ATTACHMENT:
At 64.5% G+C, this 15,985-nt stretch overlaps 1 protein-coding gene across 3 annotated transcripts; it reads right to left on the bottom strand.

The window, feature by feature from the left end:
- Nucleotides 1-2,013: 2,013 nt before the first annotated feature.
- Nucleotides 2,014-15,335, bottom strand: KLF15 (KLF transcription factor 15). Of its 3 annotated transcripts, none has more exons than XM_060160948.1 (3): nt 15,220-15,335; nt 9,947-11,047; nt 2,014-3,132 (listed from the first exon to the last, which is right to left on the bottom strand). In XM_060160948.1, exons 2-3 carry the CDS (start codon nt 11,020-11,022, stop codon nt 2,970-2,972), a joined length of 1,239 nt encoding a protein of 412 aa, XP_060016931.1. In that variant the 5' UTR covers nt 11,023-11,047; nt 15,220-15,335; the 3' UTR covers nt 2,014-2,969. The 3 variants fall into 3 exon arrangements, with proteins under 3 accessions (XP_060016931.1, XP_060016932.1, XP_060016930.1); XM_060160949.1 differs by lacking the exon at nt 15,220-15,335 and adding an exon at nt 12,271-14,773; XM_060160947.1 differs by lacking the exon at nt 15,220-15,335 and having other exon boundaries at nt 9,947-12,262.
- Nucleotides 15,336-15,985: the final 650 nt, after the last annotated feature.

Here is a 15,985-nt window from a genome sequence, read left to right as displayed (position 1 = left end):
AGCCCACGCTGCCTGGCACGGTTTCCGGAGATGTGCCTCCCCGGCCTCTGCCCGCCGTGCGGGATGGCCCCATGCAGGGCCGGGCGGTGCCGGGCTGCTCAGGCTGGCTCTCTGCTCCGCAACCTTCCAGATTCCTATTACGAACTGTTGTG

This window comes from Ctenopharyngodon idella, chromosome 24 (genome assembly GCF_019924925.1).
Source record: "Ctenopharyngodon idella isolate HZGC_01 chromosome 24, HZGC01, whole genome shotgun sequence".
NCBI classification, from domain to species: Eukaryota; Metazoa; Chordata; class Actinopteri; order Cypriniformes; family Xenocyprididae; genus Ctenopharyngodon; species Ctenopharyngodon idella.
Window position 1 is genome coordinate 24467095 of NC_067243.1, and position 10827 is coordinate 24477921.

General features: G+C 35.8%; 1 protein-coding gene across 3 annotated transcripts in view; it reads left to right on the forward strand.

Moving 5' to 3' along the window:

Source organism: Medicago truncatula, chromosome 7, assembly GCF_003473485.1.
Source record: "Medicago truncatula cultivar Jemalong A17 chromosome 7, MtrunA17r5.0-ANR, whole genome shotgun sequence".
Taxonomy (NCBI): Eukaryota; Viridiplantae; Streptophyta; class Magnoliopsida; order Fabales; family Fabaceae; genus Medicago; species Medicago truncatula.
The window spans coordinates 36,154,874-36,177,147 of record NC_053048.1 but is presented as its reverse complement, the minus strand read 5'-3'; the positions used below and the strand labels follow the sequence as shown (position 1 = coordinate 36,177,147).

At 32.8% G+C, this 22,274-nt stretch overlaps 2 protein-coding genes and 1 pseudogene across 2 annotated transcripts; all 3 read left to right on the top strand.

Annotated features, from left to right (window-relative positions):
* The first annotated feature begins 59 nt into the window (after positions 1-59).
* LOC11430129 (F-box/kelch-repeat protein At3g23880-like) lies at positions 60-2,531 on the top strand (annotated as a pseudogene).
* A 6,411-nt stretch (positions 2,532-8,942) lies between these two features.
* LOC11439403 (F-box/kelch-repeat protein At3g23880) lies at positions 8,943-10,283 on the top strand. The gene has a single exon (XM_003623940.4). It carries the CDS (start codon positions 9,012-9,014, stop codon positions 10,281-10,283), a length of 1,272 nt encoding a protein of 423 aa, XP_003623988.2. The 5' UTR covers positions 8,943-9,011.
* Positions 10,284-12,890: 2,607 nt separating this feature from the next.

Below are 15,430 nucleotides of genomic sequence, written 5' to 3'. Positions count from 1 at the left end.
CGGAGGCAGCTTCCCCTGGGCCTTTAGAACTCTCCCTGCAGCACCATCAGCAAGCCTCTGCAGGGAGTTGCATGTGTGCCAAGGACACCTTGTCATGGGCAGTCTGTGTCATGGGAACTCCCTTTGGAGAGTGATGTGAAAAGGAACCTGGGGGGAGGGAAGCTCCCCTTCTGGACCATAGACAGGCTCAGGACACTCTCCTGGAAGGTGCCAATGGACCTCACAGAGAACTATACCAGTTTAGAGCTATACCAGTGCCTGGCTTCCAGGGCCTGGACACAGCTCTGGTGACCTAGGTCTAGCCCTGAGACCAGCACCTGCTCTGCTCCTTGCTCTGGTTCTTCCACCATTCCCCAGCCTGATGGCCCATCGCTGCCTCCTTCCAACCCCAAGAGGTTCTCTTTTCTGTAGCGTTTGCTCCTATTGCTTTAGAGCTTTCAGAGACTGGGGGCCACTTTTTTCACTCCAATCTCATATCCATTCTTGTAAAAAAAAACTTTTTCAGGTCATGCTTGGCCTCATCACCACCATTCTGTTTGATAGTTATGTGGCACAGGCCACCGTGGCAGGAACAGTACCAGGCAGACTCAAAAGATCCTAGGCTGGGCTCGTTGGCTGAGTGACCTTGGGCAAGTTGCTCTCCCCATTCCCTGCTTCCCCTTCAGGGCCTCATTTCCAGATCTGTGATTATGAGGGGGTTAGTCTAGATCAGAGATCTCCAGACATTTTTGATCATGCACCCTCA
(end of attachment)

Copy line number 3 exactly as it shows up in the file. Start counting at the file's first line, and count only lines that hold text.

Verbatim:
- Nucleotides 1-2,013: 2,013 nt before the first annotated feature.